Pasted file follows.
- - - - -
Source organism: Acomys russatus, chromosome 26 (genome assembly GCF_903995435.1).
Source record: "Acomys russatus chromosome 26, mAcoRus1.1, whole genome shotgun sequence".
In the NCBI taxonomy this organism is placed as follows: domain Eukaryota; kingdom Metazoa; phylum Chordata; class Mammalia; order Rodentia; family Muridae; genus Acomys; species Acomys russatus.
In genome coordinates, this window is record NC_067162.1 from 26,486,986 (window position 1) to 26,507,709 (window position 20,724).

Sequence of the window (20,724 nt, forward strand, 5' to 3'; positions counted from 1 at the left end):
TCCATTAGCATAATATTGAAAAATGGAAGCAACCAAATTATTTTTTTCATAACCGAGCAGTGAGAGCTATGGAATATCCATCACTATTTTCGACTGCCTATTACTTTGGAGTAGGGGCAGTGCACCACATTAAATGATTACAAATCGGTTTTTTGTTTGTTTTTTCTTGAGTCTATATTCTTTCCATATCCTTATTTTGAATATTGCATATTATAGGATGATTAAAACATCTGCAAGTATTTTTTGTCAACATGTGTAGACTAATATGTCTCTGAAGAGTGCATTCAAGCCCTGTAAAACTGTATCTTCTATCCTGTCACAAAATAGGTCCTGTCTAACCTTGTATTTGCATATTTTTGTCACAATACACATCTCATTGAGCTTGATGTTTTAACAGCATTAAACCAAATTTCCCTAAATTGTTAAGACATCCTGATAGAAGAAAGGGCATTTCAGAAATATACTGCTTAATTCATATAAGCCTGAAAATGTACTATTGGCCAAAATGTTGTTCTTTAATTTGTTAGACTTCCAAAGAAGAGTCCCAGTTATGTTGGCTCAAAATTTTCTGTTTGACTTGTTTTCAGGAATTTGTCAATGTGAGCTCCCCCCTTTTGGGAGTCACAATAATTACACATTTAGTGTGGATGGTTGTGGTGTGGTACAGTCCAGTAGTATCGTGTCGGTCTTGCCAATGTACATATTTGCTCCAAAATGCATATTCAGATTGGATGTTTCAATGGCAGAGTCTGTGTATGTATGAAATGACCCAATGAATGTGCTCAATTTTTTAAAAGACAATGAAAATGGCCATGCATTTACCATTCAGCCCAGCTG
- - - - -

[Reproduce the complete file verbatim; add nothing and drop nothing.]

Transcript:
Source organism: Acomys russatus, chromosome 26 (genome assembly GCF_903995435.1).
Source record: "Acomys russatus chromosome 26, mAcoRus1.1, whole genome shotgun sequence".
In the NCBI taxonomy this organism is placed as follows: domain Eukaryota; kingdom Metazoa; phylum Chordata; class Mammalia; order Rodentia; family Muridae; genus Acomys; species Acomys russatus.
In genome coordinates, this window is record NC_067162.1 from 26,486,986 (window position 1) to 26,507,709 (window position 20,724).

Sequence of the window (20,724 nt, forward strand, 5' to 3'; positions counted from 1 at the left end):
TCCATTAGCATAATATTGAAAAATGGAAGCAACCAAATTATTTTTTTCATAACCGAGCAGTGAGAGCTATGGAATATCCATCACTATTTTCGACTGCCTATTACTTTGGAGTAGGGGCAGTGCACCACATTAAATGATTACAAATCGGTTTTTTGTTTGTTTTTTCTTGAGTCTATATTCTTTCCATATCCTTATTTTGAATATTGCATATTATAGGATGATTAAAACATCTGCAAGTATTTTTTGTCAACATGTGTAGACTAATATGTCTCTGAAGAGTGCATTCAAGCCCTGTAAAACTGTATCTTCTATCCTGTCACAAAATAGGTCCTGTCTAACCTTGTATTTGCATATTTTTGTCACAATACACATCTCATTGAGCTTGATGTTTTAACAGCATTAAACCAAATTTCCCTAAATTGTTAAGACATCCTGATAGAAGAAAGGGCATTTCAGAAATATACTGCTTAATTCATATAAGCCTGAAAATGTACTATTGGCCAAAATGTTGTTCTTTAATTTGTTAGACTTCCAAAGAAGAGTCCCAGTTATGTTGGCTCAAAATTTTCTGTTTGACTTGTTTTCAGGAATTTGTCAATGTGAGCTCCCCCCTTTTGGGAGTCACAATAATTACACATTTAGTGTGGATGGTTGTGGTGTGGTACAGTCCAGTAGTATCGTGTCGGTCTTGCCAATGTACATATTTGCTCCAAAATGCATATTCAGATTGGATGTTTCAATGGCAGAGTCTGTGTATGTATGAAATGACCCAATGAATGTGCTCAATTTTTTAAAAGACAATGAAAATGGCCATGCATTTACCATTCAGCCCAGCTG